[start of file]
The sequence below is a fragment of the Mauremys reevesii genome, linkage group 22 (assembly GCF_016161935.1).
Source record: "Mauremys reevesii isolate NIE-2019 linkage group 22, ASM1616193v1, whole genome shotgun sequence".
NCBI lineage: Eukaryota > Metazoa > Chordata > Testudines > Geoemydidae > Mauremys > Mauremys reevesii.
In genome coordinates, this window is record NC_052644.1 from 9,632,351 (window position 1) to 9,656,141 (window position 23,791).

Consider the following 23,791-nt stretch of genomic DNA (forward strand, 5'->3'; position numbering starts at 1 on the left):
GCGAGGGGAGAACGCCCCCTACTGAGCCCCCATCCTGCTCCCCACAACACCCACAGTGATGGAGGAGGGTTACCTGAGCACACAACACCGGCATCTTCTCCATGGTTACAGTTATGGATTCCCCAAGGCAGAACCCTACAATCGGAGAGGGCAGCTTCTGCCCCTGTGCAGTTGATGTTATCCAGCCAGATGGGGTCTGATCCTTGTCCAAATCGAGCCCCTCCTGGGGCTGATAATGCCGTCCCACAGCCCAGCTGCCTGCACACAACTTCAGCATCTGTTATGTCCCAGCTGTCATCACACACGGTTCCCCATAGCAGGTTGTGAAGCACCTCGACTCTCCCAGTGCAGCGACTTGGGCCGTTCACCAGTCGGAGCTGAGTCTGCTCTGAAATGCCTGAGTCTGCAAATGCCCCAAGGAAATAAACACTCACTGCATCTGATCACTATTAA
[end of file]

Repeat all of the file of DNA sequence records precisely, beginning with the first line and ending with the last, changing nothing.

The sequence below is a fragment of the Mauremys reevesii genome, linkage group 22 (assembly GCF_016161935.1).
Source record: "Mauremys reevesii isolate NIE-2019 linkage group 22, ASM1616193v1, whole genome shotgun sequence".
NCBI lineage: Eukaryota > Metazoa > Chordata > Testudines > Geoemydidae > Mauremys > Mauremys reevesii.
In genome coordinates, this window is record NC_052644.1 from 9,632,351 (window position 1) to 9,656,141 (window position 23,791).

Consider the following 23,791-nt stretch of genomic DNA (forward strand, 5'->3'; position numbering starts at 1 on the left):
GCGAGGGGAGAACGCCCCCTACTGAGCCCCCATCCTGCTCCCCACAACACCCACAGTGATGGAGGAGGGTTACCTGAGCACACAACACCGGCATCTTCTCCATGGTTACAGTTATGGATTCCCCAAGGCAGAACCCTACAATCGGAGAGGGCAGCTTCTGCCCCTGTGCAGTTGATGTTATCCAGCCAGATGGGGTCTGATCCTTGTCCAAATCGAGCCCCTCCTGGGGCTGATAATGCCGTCCCACAGCCCAGCTGCCTGCACACAACTTCAGCATCTGTTATGTCCCAGCTGTCATCACACACGGTTCCCCATAGCAGGTTGTGAAGCACCTCGACTCTCCCAGTGCAGCGACTTGGGCCGTTCACCAGTCGGAGCTGAGTCTGCTCTGAAATGCCTGAGTCTGCAAATGCCCCAAGGAAATAAACACTCACTGCATCTGATCACTATTAA